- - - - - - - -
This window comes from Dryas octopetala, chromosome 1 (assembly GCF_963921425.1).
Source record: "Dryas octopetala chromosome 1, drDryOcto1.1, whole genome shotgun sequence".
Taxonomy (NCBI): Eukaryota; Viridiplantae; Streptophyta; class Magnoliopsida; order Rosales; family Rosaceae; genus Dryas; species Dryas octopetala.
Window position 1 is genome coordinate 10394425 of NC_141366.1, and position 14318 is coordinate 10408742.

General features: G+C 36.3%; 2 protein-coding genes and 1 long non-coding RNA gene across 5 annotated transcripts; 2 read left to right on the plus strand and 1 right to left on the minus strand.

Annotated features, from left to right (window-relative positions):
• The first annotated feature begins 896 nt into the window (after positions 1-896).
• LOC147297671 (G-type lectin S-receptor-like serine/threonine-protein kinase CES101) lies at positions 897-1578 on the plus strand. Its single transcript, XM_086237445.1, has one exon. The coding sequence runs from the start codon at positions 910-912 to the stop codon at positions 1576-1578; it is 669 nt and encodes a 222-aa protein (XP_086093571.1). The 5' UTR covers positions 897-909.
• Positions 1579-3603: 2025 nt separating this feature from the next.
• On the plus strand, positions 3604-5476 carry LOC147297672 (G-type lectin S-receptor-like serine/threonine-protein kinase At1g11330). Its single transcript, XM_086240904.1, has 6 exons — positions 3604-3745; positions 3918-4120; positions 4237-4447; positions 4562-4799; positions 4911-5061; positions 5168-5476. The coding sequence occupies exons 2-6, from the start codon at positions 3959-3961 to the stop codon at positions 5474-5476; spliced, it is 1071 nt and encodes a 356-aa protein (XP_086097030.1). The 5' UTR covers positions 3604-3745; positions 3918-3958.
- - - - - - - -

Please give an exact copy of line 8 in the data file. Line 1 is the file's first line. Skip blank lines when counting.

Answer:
• LOC147297671 (G-type lectin S-receptor-like serine/threonine-protein kinase CES101) lies at positions 897-1578 on the plus strand. Its single transcript, XM_086237445.1, has one exon. The coding sequence runs from the start codon at positions 910-912 to the stop codon at positions 1576-1578; it is 669 nt and encodes a 222-aa protein (XP_086093571.1). The 5' UTR covers positions 897-909.